• Energy-efficient; low heat production
  • Water-resistant
  • Very accurate color reproduction
  • Handy carrying bag
  • Less light output than a studio LED panel
  • Attachment of power supply to adapter is not really secure
  • LED panel is watertight, but the power supply isn’t

Which light source do you use for shooting in damp spaces or in the rain? A Nanguang CN-ST288Cx2 LED Flex Panel, if you protect the power supply with a plastic bag. Water-resistance, flexibility and the low weight of the panel are handy for those who enjoy playing with light and/or water. Even so, the usability of these LED flex panels goes much further than damp spaces. A variable color temperature without fussing with color filters—you immediately see how the shot will turn out—suitability for video and the low energy use are big advantages relative to a flash. The accuracy of the color reproduction is surprisingly good. For brightly lit subjects, the light output is too limited. On the other hand, LED panels are very energy efficient, so that you have more than enough power from a small battery pack for filming or photographing over a long period. Indoors or in the evening in the rain, you can indulge yourself with a water-tight LED flex panel for table-top set-ups or as a diffuse fill-in light on location. The Nanguang CN-ST288Cx2 LED Flex Panel is a light source for creative photographers, with which they can do things that you would not think possible.

Ivo Freriks
Author: Ivo Freriks
With Camera Review Stuff I hope to make a modest contribution to the pleasure that you get from photography. By testing cameras and lenses in the same way, evluating the results and weighing up the pros and cons, I hope to help you find the right camera or lens.



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  • Thanks for the reply - yes I agree CRI isn't that great but I have found that lights with a high CRI R96 rating (esp with high R9 readings) tend to also have high TLCI ratings (not always I agree but it has worked well for me so far). What I can't work out is whether the ST288 varies from the elinchrom due to slightly different daylight Kelvins or because of green/magenta tints. The former is normal (daylight covers such a large range from shade to high sun to clouds, etc...) but green/magenta tints are much harder to manage in a mixed lighting environment (in my experience).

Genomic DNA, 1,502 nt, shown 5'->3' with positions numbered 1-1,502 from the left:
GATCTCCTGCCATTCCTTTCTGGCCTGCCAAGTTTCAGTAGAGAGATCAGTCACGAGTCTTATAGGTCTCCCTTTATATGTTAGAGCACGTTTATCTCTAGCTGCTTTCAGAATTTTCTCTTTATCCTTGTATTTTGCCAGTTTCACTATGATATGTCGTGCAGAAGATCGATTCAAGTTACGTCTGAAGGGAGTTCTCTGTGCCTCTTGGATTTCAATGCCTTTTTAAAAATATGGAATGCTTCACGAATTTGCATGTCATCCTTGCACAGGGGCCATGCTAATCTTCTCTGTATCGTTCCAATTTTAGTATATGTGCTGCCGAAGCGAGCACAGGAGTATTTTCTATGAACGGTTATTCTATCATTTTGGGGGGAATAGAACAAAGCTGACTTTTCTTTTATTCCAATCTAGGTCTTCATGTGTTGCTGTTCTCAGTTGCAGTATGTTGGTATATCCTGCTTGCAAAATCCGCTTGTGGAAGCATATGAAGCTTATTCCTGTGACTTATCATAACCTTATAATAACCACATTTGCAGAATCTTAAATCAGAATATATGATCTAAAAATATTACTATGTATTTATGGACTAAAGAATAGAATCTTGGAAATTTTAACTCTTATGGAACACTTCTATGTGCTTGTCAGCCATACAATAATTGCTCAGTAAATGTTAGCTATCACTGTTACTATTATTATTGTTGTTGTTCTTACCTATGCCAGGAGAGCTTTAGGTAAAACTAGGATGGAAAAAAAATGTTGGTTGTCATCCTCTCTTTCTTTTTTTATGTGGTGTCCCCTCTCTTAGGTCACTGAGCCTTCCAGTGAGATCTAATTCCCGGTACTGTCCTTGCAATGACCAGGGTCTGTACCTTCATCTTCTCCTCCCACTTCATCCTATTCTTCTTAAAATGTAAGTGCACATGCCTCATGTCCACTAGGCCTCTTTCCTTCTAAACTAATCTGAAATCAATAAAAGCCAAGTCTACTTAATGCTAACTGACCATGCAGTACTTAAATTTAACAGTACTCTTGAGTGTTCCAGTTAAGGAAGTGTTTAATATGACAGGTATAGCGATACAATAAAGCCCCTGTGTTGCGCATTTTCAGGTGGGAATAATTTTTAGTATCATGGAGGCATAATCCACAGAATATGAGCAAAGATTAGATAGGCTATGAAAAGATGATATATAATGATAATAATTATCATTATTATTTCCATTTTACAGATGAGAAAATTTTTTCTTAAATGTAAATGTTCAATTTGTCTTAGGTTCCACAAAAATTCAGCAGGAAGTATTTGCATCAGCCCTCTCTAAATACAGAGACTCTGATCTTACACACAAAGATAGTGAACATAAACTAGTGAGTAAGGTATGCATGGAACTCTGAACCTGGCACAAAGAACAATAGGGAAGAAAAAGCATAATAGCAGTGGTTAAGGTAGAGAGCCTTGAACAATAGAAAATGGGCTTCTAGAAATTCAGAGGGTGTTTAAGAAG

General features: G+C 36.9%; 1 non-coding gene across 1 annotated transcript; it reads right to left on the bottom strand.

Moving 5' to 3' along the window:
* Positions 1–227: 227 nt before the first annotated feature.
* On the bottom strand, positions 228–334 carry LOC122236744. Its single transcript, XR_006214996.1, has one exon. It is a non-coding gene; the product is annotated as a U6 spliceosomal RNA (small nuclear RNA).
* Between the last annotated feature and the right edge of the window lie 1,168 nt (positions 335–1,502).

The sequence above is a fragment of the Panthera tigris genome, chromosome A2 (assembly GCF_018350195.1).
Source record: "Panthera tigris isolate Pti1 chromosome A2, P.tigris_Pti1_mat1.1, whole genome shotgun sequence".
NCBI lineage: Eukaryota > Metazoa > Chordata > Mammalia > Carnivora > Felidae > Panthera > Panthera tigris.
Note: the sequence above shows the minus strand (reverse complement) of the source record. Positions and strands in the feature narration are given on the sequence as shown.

Could I ask where you purchased yours? They seem to be very difficult to come by. I'm in Australia by the way!

    Thanks again

  • Ivo


    Hi Michael,

    Thanks for your information. We didn't investigate any firther what the origin of the color difference (Kelvins or green magenta tints).
    This LED panel is for sale @ in the Netherlands. I am afraid both of my answers are not very useful for you.



  • Hi Ivo

    Nice review. I'm looking into purchasing these lights but I'm confused by your light quality/CRI tests. Were you able to test dUV (green/magenta shifts) and temperature in Kelvins? You referred to flash temperature - which flash head or am I missing something? I'm looking at these for video use and color quality (esp R9 readings) and shifts from the CCT and CDT are really important to me as I'll need to be able to mix them with my other lights.


  • Ivo


    Hi Michael,

    I am using an Elinchrom flash set for testing the color accuracy of camera's. Imatest yields an enormus amount of data, including the deviation in Kelvin. I stich to Delta E94, sincI understood that this corresponds with the way human eye sees colour differences. Manu testers use Delta E00 , but in that case large Delta's sometimes are not notoicable, whereas small Delta E00's sometimes show color differences which are large to the eye.
    Did you see this video:
    There you can read more about why CRI scores are not sufficiently reliable.

    Hopefully this helps?